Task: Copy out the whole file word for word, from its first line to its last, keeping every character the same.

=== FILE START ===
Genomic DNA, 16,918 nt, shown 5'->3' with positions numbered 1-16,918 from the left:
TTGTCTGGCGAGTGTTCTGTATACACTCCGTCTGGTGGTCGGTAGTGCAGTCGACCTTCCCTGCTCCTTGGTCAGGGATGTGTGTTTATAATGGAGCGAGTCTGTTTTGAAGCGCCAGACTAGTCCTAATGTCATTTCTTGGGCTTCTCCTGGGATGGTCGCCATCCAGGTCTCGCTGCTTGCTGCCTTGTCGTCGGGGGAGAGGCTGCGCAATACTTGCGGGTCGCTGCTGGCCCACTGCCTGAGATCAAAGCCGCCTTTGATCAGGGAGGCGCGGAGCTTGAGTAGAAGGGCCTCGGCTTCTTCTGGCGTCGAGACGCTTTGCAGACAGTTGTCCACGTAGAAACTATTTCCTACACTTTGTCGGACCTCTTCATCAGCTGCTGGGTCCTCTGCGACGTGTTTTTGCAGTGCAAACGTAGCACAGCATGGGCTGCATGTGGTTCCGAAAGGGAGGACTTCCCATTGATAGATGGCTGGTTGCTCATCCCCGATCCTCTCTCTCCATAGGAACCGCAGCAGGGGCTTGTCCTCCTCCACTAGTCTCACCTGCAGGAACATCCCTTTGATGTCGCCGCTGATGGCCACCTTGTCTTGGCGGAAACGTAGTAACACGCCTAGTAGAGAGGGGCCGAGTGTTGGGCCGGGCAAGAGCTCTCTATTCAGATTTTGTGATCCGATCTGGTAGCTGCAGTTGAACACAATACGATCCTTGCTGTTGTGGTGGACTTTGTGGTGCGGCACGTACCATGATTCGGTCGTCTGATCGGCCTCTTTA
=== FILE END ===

Genomic DNA, 16,918 nt, shown 5'->3' with positions numbered 1-16,918 from the left:
TTGTCTGGCGAGTGTTCTGTATACACTCCGTCTGGTGGTCGGTAGTGCAGTCGACCTTCCCTGCTCCTTGGTCAGGGATGTGTGTTTATAATGGAGCGAGTCTGTTTTGAAGCGCCAGACTAGTCCTAATGTCATTTCTTGGGCTTCTCCTGGGATGGTCGCCATCCAGGTCTCGCTGCTTGCTGCCTTGTCGTCGGGGGAGAGGCTGCGCAATACTTGCGGGTCGCTGCTGGCCCACTGCCTGAGATCAAAGCCGCCTTTGATCAGGGAGGCGCGGAGCTTGAGTAGAAGGGCCTCGGCTTCTTCTGGCGTCGAGACGCTTTGCAGACAGTTGTCCACGTAGAAACTATTTCCTACACTTTGTCGGACCTCTTCATCAGCTGCTGGGTCCTCTGCGACGTGTTTTTGCAGTGCAAACGTAGCACAGCATGGGCTGCATGTGGTTCCGAAAGGGAGGACTTCCCATTGATAGATGGCTGGTTGCTCATCCCCGATCCTCTCTCTCCATAGGAACCGCAGCAGGGGCTTGTCCTCCTCCACTAGTCTCACCTGCAGGAACATCCCTTTGATGTCGCCGCTGATGGCCACCTTGTCTTGGCGGAAACGTAGTAACACGCCTAGTAGAGAGGGGCCGAGTGTTGGGCCGGGCAAGAGCTCTCTATTCAGATTTTGTGATCCGATCTGGTAGCTGCAGTTGAACACAATACGATCCTTGCTGTTGTGGTGGACTTTGTGGTGCGGCACGTACCATGATTCGGTCGTCTGATCGGCCTCTTTA